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Re: Agrias butterflies

Post by daveuk »

livingplanet3 wrote: Sun Nov 27, 2022 12:31 am Does anyone here have the following form of claudina? -



I'm not certain of what this form is currently called, but Smart (1984) lists it as claudina Godt. f. sahlkei Hon. (Guy.).

I've been looking for a specimen of this particular form for quite some time, but have never seen one for sale.
I have seen similar males offered on ebay from time to time. I don't sadly have one myself though
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Re: Agrias butterflies

Post by hewi »

it is the typical Agrias sahlkei sahlkei of French Guiana and the Obidos region in Brazil.
A. sahlkei sahlkei Guyane franc. - Kopie.JPG
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Re: Agrias butterflies

Post by daveuk »

hewi wrote: Sun Nov 27, 2022 10:17 am it is the typical Agrias sahlkei sahlkei of French Guiana and the Obidos region in Brazil.

What a truly stunning specimen that is. Beautiful!!
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Re: Agrias butterflies

Post by jhyatt »

livingplanet3 wrote: Sun Nov 27, 2022 12:31 am Does anyone here have the following form of claudina? -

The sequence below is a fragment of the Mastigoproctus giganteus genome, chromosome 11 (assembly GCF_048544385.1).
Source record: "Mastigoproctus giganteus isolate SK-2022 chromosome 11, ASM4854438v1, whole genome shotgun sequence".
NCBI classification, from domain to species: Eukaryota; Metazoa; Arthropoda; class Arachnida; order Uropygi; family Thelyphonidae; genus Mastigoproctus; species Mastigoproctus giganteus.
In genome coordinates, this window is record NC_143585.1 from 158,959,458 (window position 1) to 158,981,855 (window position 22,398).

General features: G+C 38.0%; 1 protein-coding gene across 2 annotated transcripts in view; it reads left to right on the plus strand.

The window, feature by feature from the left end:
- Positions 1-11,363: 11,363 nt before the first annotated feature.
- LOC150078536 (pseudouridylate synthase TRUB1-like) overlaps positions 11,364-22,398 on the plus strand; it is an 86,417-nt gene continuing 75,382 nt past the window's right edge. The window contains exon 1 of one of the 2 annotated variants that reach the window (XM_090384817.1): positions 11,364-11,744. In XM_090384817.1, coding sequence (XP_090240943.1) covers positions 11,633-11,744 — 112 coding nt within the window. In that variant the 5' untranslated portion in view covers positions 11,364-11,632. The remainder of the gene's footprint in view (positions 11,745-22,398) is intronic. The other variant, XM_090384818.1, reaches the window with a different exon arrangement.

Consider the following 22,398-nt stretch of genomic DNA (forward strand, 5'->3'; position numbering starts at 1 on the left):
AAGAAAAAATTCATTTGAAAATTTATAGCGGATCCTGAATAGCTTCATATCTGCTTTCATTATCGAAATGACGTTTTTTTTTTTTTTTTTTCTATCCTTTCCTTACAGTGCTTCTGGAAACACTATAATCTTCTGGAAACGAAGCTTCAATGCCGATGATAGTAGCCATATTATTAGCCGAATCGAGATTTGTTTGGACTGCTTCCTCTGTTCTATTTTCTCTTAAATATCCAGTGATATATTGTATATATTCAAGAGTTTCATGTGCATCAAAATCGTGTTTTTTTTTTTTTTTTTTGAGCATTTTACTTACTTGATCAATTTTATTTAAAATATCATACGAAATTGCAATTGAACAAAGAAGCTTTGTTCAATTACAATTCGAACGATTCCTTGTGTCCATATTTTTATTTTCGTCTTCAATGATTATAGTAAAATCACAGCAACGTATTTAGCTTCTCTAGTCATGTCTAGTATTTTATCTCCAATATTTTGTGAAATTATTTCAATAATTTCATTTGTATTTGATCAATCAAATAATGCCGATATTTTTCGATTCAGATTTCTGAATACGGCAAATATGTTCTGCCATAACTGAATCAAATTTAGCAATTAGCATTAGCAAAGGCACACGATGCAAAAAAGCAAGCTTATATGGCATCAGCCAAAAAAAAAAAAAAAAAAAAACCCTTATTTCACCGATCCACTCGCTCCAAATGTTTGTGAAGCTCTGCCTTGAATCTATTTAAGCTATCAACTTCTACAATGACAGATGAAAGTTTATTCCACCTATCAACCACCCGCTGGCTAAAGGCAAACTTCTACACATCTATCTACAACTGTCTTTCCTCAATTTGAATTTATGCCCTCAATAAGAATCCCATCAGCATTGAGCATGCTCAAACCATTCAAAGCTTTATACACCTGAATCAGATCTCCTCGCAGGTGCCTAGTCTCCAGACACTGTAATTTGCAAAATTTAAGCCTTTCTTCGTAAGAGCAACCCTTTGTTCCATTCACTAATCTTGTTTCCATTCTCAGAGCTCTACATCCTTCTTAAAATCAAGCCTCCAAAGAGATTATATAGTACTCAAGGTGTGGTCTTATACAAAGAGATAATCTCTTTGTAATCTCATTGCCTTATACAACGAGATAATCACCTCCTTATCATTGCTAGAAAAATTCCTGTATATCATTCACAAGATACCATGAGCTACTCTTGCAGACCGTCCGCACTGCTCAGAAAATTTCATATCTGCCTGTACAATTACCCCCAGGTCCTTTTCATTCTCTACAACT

I'm not certain of what this form is currently called, but Smart (1984) lists it as claudina Godt. f. sahlkei Hon. (Guy.).

I've been looking for a specimen of this particular form for quite some time, but have never seen one for sale.
I have one of that form. Ex coll. LeMoult with original label, Fr. Guiana data, no date. I think I got it from Paul Smart, way back in the day... Not nearly so nice and fresh is your illustrated specimen; but mine has probably the most expert repairs to the fw apices I've ever seen on a butterfly.

Cheers,
jh
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Re: Agrias butterflies

Post by livingplanet3 »

hewi wrote: Sun Nov 27, 2022 10:17 am it is the typical Agrias sahlkei sahlkei of French Guiana and the Obidos region in Brazil...
That's a truly outstanding specimen! Many thanks for clarifying the name. So, is sahlkei now considered to be a separate species from claudina?
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Re: Agrias butterflies

Post by wollastoni »

Yes, it is.
See Manfred’s monography